Development of MoneyZen business is my personal first priority. There are number of new developments we are preparing and I am certain this will be in benefit of all MoneyZen users. I am also truly thankful to all the investors who have helped us with their comments to improve MoneyZen.

It still is only 1 year of activity so we see quite a number of developments required and I encourage all investors to provide feedback which I can personally take into consideration.

Loan market solution is currently in development stage, earliest prediction is to implement beta version by the end of August or beginning of September (2015). The date of launching the loan market will be provided in MoneyZen blog as soon as we can.

Any non-web related developments happening?

We will have new member of board from August (Jana Loemaa) who has long term experience in lending business. We are also in negotiations to hire another top management professional for further implementation of our growth.

I am stepping down from member of board position (from August 2015) and will concentrate on investors advisory and development of the software. I will continue to invest in MoneyZen as investor and participate in every loan MoneyZen mediates.

Thanks to Daniel for sharing some information about current actions and future plans. P2P investors are always starved for information, so I’m happy to know a bit more about what’s going on!


The new Crowdestate project shows how spoiled investors are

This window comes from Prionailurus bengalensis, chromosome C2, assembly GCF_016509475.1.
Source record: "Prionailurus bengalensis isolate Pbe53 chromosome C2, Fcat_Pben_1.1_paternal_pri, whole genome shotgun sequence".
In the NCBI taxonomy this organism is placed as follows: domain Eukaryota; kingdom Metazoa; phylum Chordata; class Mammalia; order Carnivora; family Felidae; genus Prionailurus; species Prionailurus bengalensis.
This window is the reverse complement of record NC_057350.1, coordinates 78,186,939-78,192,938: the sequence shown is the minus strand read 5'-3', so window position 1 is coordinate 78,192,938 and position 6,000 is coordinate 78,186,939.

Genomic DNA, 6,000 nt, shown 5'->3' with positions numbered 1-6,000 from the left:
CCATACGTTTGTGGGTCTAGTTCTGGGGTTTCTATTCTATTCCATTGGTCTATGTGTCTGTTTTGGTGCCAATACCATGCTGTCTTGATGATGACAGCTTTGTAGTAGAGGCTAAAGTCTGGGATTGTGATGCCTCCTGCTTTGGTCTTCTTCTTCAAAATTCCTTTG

This week, the Estonian real estate crowd funding site, Crowdestate listed a new terraced houses project, which differs from other projects in many ways. First being that the hope is to run the whole project without a bank loan, giving CE more freedom then usual since you’re not pressured by the bank to sell the project to pay back the loan. Secondly, the predicted returns are lower than other projects so far, and investors are behaving somewhat strangely.


The sum needed for the project is about 500K€, which is a bit more than usual, but nothing that the investors can’t put together. What is strange however, is that the project hasn’t filled up yet when most others filled up in a matter of hours. Looking at the discussions I’ve seen in many forums, then the main reason for that being the opinion that 10-12% predicted net return is “too low”.

Let me repeat that, many people aren’t choosing not to invest not because of risks associated or the fact that they don’t like the project (most people don’t do too much due diligence on the projects anyway), the main reason is that 10% interest earned on a passive real estate investment isn’t high enough to bother.

Expected returns?

Most people are going to have their bubble burst in a painful manner at some point. Due to social lending and crowdfunding becoming more popular and successes of some projects, private investors have ended up with a completely unrealistic expectation of how much money investments should make. To put it into perspective, when it comes to mostly passive investments:

12% return – Very good and optimistic in the long run

5% return – Pretty good, beats inflation

0% return – Yay! You aren’t losing money

Overall, I’d say if the project doesn’t fill up it would create an interesting precedent – people have a lot of money available but they’re not willing to invest it for an expected 10% return. This opens several possible options – 1) people who have money will be able to pick up good stable projects more easily, 2) investors hoping for super good returns will forever be stuck in analysis paralysis and wait for the “best” deal, 3) market will have to rebalance in terms of the scale of projects due to people being unwilling to lock down money, 4) it might turn out that CE has completely missed something in the risk valuation of this project. It will be interesting either way!